Volume loss in New Zealand glaciers is dominated by 12 large glaciers. The NIWA glacier monitoring program has noted that volume of ice in New Zealand’s Southern Alps has decreased 5.8 cubic kilometres, more than 10% in the past 30 years. More than 90% of this loss is from 12 of the largest glaciers in response to rising temperatures over the 20th century. Three of these glaciers are the Tasman, Mueller and Hooker Glacier. Mueller and Hooker Glacier are one valley west of the Tasman Glacier and end in the same valley ending just 3 km apart. Description of the retreat and the role of glacier lakes in accelerating the reteat of Tasman Glacier is discussed in detail in Dykes et al (2011). If we look back to the 1972 Mount Cook Map no lakes are evident at the terminus of Hooker (H), Mueller (M) or Tasman Glacier(T), pink dots indicate terminus location, top image. In 2011 the Landsat image illustrates that this has become a new lake district, bottom image.. Mueller Glacier drains the eastern side of Mount Sefton, Mount Thompson and Mount Isabel. The lower section of the glacier is debris covered in the valley reach from the terminus at 1000 m to 1250 m. A comparison of the Mueller Glacier in a sequence of three Landsat images below from 2000 (top), 2004 (middle) and 2011 (bottom), indicates that the lake at the end of Hooker Glacier had developed by 2000. The lake at the end of the Mueller Glacier was just forming length of 400 meters. By 2004 the Mueller Glacier Lake had expanded to a length of 700 meters. By 2011 the lake had reached 1400 meters in length. The 1000 meter retreat from 2000-2011 will continue in the future as the lower section is stagnant. . A closer look at the lower Mueller Glacier indicates that the lower 2 km is stagnant as indicated by the formation of supraglacial lakes and considerable surface roughness (green arrow) that does not occur when a glacier is active and moving. The glacier has been fed by three different glaciers flowing off of Mount Sefton. Two of them Tuckett and Huddlesoton (pink arrow) are no longer delivering significant ice to the Mueller, only modest avalanching now spills onto the Mueller Glacier. Only the Frind Glacier (yellow arrow) is contributing to the Mueller Glacier. The result is that the end of truly active ice is at the purple arrow, this will develop into the terminus of the Mueller Glacier. In the 2011 image of the glacier the yellow-burgundy arrow indicates the snowline on the Frind Glacier is at 1900 meters, yielding too small of an accumulation zone to support the valley tongue of the Mueller Glacier. This is similar to the situation on nearby Murchison Glacier. Further the lack of ice connection from Huddleston and Tuckett Glaciers to Mueller is again evident, pink arrow. The lake will continue to expand through minor calving and downwasting. The lake has not been surveyed, but seems to lack the depth at the current terminus of Tasman Lake where calving can be more important.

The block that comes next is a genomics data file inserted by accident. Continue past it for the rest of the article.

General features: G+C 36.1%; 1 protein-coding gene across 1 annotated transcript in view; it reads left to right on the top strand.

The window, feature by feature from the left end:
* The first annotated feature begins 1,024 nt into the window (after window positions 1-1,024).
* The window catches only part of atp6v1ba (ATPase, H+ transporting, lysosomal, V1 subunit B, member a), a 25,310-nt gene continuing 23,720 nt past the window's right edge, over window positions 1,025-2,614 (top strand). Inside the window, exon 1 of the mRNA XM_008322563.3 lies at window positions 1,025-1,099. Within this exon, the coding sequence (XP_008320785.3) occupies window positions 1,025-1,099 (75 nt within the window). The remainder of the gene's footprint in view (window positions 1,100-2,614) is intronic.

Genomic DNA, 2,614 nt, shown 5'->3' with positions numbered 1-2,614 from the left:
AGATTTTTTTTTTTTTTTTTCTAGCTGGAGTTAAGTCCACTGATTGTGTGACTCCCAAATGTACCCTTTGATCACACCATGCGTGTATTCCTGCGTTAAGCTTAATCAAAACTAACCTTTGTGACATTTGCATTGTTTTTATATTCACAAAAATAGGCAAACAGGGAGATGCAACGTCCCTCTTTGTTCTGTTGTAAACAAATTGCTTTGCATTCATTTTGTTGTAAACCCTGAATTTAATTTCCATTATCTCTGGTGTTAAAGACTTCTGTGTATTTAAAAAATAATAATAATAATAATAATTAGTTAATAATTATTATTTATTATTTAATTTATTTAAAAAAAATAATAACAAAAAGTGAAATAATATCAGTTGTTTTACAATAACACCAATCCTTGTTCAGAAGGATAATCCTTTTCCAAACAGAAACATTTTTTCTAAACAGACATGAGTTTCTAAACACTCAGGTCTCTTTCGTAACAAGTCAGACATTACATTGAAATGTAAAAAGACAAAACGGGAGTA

Murchison Glacier drains southeast from the Mount Cook region, one valley east of Tasman Glacier. The end of the glacier terminates in a lake that is rapidly developing as the glacier retreats. This retreat will become rapid as 2010 imagery indicates other proglacial lakes have now developed 3.5 km above the actual terminus. These lakes are at a higher elevation and may not endure but do help increase ablation, and in the image below show a glacier that is too narrow to provide flow to the lower 3.5 km. The increased retreat has been forecast by the NIWAand Dykes et al (2009) This lower section is debris covered, stagnant, relatively flat and will not survive long. The demise of the lower section of this glacier will parallel that of Tasman Glacier. The glacier has retreated 2200 meters from the moraines at the south end of the lake. There was not a lake in the 1972 map of the region. A comparison of 2006 and 2010 imagery indicates the decrease in glaciated area in the lake basin. The bottom image is from NASA after the Feb. 2011 earthquake near Christchurch that led to a major calving event of a portion of the rotten stagnant terminus reach of the Tasman Glacier. There is no evident calving event from Murchison Glacier. The lake on the western margin of the valley, separated from the main lake has since April 2010 expanded notably. The glacier still has a significant accumulation area above 1650 m to survive at a smaller size. The lower debris covered tongue is 6 km long and extends from the terminus at 1050 meters to 1200 meters, a very low gradient to supply healthy flow from the accumulation area. The ongoing retreat is triggered by warming and a rise in the snowline in the New Zealand Alps observed by the NIWA.